Dr. Eugene Keferl is a retired Professor of Biology. He has been watching birds for more than 40 years. Dr. Keferl has traveled to many parts of the world in pursuit of birds and has led birdwatching trips all over Georgia. He helps with the youth birding program TALON, presents at many birding festivals, and assists with several bird banding projects.
Tim Keyes, GADNR wildlife biologist
Tim Keyes is a wildlife biologist with the Georgia Department of Natural Resources’ nongame conservation section. After getting hooked on birds during a trip to Newfoundland during college, he has worked with birds in one capacity on another for 22 years. Tim completed his master’s degree at the University of Georgia in 1999 studying forest songbirds in the southern Appalachians. Tim has worked for the Georgia Department of Natural Resources since 2000 and currently works on the Georgia coast as the nongame bird biologist. He established and organizes the Youth Birding Competition and was an editor on Georgia’s Breeding Bird Atlas. Tim’s current responsibilities include management, monitoring, and education primarily relating to shorebirds, seabirds, swallow-tailed kites, and wood storks.
Eamonn Leonard, GADNR wildlife biologist
Eamonn was born and raised in Huntsville, Alabama earned a BS in Horticulture (2000) from Auburn University. He worked at the J.W. Jones Ecological Research Center at Ichauway and the USGS in Idaho before attending graduate school at Utah State University, where he obtained an MS in Plant Ecology (2007) with a focus on invasive species. Eamonn currently works as a biologist with the Georgia Department of Natural Resources and sits on the Conservation Task force for Cannons Point on Saint Simons Island, chairman of Coastal WildScapes, chairman of the Coastal Georgia Cooperative Invasive Species Management Area, vice chair of the Savannah Pest Risk Committee, treasurer for the Georgia Exotic Pest Plant Council, and secretary for the Coastal Plain Chapter of the Georgia Native Plant Society.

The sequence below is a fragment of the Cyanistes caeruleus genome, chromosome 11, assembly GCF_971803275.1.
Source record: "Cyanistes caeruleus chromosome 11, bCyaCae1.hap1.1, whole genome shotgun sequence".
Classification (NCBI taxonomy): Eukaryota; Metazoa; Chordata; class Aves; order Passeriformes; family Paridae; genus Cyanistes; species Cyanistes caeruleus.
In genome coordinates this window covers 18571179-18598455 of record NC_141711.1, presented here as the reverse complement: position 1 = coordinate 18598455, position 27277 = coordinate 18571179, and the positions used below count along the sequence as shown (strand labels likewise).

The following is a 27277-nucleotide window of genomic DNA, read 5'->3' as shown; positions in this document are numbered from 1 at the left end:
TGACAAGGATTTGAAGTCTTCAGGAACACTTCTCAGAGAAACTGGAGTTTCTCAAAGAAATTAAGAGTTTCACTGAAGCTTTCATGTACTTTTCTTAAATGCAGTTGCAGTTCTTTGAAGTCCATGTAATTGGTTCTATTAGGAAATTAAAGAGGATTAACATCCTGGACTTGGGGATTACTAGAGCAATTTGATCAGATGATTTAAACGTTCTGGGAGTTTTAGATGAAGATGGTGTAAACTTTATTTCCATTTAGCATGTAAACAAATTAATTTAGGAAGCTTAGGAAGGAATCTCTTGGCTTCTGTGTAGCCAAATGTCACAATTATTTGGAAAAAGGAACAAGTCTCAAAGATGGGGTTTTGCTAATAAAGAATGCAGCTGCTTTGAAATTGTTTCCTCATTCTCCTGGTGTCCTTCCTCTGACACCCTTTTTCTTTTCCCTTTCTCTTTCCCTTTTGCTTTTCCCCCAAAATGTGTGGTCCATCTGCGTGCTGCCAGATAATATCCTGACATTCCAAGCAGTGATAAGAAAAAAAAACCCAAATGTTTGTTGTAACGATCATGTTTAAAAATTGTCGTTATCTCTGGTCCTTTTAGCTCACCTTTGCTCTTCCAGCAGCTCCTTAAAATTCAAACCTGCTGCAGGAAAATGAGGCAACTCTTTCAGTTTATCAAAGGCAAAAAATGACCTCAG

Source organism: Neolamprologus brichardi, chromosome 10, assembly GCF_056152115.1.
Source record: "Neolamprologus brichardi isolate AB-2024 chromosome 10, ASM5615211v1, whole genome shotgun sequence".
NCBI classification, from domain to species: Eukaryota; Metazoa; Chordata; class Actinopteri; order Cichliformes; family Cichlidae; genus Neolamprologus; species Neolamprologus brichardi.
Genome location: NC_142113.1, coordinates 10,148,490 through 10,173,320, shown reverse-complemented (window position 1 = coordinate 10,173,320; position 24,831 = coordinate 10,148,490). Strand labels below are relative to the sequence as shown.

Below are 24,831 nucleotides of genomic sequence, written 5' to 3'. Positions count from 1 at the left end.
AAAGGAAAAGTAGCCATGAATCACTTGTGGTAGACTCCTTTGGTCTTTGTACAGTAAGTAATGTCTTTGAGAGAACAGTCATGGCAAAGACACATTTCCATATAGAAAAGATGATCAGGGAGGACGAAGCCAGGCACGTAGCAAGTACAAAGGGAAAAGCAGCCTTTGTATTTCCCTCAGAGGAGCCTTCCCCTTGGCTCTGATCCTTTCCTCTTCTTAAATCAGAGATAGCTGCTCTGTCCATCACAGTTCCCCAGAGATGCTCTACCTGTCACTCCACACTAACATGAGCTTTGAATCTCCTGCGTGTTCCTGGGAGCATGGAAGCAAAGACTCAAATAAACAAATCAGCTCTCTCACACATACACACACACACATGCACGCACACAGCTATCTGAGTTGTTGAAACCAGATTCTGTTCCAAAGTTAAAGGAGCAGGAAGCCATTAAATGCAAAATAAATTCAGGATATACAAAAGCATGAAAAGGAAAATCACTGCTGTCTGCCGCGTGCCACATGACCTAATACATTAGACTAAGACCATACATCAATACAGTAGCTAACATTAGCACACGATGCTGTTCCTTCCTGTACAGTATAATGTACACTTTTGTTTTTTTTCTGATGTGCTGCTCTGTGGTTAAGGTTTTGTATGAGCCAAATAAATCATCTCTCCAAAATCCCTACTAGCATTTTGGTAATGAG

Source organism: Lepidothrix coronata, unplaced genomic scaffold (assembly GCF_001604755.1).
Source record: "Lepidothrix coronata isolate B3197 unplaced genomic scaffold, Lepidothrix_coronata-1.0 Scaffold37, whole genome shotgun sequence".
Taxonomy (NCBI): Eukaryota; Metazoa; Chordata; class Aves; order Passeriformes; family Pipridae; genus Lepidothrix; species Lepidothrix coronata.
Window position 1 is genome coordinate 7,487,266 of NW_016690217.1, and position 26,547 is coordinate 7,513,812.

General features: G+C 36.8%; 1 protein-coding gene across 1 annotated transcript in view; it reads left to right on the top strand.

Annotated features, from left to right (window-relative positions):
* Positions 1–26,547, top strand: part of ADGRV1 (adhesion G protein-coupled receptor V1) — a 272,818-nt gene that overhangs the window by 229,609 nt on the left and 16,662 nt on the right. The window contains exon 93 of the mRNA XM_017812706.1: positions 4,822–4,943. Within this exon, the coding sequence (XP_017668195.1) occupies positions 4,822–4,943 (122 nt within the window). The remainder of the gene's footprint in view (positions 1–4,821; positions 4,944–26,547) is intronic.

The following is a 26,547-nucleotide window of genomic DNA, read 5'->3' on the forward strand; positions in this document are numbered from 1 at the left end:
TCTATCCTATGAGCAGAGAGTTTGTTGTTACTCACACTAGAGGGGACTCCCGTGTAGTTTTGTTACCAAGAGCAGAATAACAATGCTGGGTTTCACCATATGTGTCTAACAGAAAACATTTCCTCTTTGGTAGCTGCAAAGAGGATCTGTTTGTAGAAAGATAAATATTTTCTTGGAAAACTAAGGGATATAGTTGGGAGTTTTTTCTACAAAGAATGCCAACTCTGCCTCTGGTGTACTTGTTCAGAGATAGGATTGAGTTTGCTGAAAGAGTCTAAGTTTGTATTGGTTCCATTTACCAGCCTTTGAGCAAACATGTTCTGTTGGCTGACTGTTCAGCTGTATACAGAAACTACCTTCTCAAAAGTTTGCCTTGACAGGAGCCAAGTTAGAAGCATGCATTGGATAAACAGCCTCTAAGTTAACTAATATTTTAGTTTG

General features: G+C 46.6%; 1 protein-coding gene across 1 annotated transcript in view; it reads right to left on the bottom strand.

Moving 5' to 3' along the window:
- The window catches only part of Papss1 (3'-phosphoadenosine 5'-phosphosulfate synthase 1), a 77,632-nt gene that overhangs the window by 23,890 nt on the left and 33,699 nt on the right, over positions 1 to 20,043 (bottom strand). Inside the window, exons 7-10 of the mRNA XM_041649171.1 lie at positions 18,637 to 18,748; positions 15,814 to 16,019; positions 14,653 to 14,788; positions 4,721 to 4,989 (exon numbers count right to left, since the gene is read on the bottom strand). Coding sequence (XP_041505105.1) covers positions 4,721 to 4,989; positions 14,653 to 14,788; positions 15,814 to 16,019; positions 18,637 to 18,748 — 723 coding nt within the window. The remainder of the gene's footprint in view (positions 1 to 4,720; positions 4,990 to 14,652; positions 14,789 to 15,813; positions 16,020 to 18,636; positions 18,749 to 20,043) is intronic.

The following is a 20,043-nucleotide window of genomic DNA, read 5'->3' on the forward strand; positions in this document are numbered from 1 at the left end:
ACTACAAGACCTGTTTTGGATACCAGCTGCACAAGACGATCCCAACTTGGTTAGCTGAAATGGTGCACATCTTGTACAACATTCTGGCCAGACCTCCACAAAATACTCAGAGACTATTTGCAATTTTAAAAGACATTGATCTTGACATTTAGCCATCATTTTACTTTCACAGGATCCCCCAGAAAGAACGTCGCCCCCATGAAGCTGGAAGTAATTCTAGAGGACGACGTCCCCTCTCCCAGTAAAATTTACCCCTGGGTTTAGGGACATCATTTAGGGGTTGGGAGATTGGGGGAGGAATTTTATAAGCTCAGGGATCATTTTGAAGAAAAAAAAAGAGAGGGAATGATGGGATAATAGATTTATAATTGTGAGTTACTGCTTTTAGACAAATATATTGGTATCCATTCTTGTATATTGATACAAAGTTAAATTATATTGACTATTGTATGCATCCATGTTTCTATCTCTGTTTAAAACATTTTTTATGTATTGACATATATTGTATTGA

Dr. Robert Sattelmeyer
Bob Sattelmeyer is a retired educator who has been avidly birding the Georgia coast for more than 15 years. He coordinates and leads field trips for Coastal Georgia Audubon and the Georgia Ornithological Society.
Whether Lydia is talking about, writing about, or drawing birds, her major focus is to intertwine her bird studies and art. Lydia earned her Bachelors from Mississippi State University. After college she worked in advertising for seven years as a designer. While working she found an etching studio and started learning more about her chosen medium. Realizing that that advertising was not for her, she took some time to travel and learn about birds and drawing. She traveled for more than 38,000 miles and identified 560 species of birds in that year of travel and study before later settling in the Golden Isles of Coastal Georgia. Lydia is a popular columnist for the Jekyll Island Golden Islander newspaper and Golden Isles Magazine. She leads birding tours on Jekyll and is a Wild Birds Unlimited, Certified Bird Feeding Expert. In 2016, she was awarded the Georgia Ornithological Society’s Earle R. Greene Memorial Award for her bird conservation work.